SAR’s Academic Freedom Monitoring Project investigates and reports attacks on higher education with the aim of raising awareness, generating advocacy, and increasing protection for scholars, students, and academic communities. Learn more.

Date of Incident: April 07, 2023

Attack Types: Other

Institution(s):San Francisco State University

Region & Country:Americas | United States of America

New or Ongoing:New Incident

On April 7, 2023, administrators at San Francisco State University (SFSU) opened a formal investigation into history professor Maziar Behrooz for displaying a drawing of the Prophet Muhammad during an Islamic history course, called “The Islamic World: 1500-1700,” during the Fall 2022 semester.

During the lesson under investigation, Behrooz reportedly gave a content warning to the class that he was going to show the photo, acknowledging that in some Muslim cultures, seeing a depiction of the Prophet in any shape or form is against their practices. After the class, a Muslim student registered their concern first to the department, and then to “higher” university authorities. Behrooz explained to the head of his department that this photo is important in understanding the history of Islamic countries. He also noted that not all Muslims share the student’s opinion, highlighting that this was not only the first complaint since he started teaching the course, but also that the exact photo can be bought in markets throughout Tehran, where he was born, and found in many Shi’ite Muslim homes. SFSU’s Office of Equity Programs & Compliance launched an investigation in April 2023, months after the original complaint.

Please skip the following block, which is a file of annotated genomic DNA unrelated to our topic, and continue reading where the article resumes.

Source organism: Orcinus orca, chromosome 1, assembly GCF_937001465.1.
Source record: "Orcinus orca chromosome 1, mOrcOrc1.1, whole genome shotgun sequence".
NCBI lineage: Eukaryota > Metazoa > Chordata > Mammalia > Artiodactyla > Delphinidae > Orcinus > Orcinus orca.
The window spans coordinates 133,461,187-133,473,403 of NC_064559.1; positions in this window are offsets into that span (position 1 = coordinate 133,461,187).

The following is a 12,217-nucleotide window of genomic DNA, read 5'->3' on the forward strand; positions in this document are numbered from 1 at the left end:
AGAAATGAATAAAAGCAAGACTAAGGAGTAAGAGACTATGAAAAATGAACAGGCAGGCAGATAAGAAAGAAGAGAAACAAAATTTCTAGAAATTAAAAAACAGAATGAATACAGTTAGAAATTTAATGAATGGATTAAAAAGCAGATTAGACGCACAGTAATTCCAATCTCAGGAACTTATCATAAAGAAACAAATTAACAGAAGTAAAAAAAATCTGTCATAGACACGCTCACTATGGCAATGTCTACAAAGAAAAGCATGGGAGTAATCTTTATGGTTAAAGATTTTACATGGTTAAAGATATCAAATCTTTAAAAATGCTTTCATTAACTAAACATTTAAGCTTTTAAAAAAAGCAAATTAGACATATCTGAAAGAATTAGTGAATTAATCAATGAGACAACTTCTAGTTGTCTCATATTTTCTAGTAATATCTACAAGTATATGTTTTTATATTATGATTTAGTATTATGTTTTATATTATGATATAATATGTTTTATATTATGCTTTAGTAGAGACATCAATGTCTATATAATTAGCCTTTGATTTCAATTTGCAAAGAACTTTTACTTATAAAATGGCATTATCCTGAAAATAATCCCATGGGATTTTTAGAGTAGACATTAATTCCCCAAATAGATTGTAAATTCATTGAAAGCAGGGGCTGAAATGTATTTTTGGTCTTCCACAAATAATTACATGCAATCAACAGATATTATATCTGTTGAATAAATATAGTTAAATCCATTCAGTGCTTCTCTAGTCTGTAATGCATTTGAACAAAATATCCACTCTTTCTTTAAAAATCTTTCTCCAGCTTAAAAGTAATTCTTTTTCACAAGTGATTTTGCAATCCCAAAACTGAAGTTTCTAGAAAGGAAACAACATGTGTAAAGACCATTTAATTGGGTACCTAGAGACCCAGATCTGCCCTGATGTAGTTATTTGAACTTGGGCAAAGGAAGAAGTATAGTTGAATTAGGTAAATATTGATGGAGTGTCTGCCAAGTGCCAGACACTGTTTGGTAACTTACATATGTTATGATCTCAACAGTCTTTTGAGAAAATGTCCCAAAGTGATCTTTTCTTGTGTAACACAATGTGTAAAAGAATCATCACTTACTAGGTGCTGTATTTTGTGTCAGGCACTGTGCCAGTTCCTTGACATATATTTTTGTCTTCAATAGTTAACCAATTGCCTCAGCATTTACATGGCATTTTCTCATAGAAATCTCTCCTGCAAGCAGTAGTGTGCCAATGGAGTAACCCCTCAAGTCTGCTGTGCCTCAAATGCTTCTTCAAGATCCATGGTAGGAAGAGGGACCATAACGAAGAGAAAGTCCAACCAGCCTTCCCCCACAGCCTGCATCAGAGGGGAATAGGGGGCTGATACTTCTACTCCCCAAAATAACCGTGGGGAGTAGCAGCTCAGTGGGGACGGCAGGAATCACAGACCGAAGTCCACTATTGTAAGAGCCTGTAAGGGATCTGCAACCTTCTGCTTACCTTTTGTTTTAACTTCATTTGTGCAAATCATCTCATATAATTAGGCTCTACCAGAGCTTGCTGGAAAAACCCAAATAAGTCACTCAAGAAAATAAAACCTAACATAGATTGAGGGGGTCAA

The Middle East Studies Association and tenured professors at SFSU have spoken up in defense of Behrooz, asking SFSU to drop the investigation. SFSU professors have alluded broadly to several nonpublic instances of academic freedom violations at SFSU.

Scholars at Risk is concerned about an investigation into a professor in retaliation for the exercising of the right to academic freedom during a lecture. State officials and higher education authorities have an obligation not to interfere with expressive activity, so long as that activity is undertaken peacefully and responsibly. In addition to the harm to the immediate victim, investigations stemming from such activity have a chilling effect on academic freedom and materials taught in courses, and undermine institutional autonomy and democratic society more generally.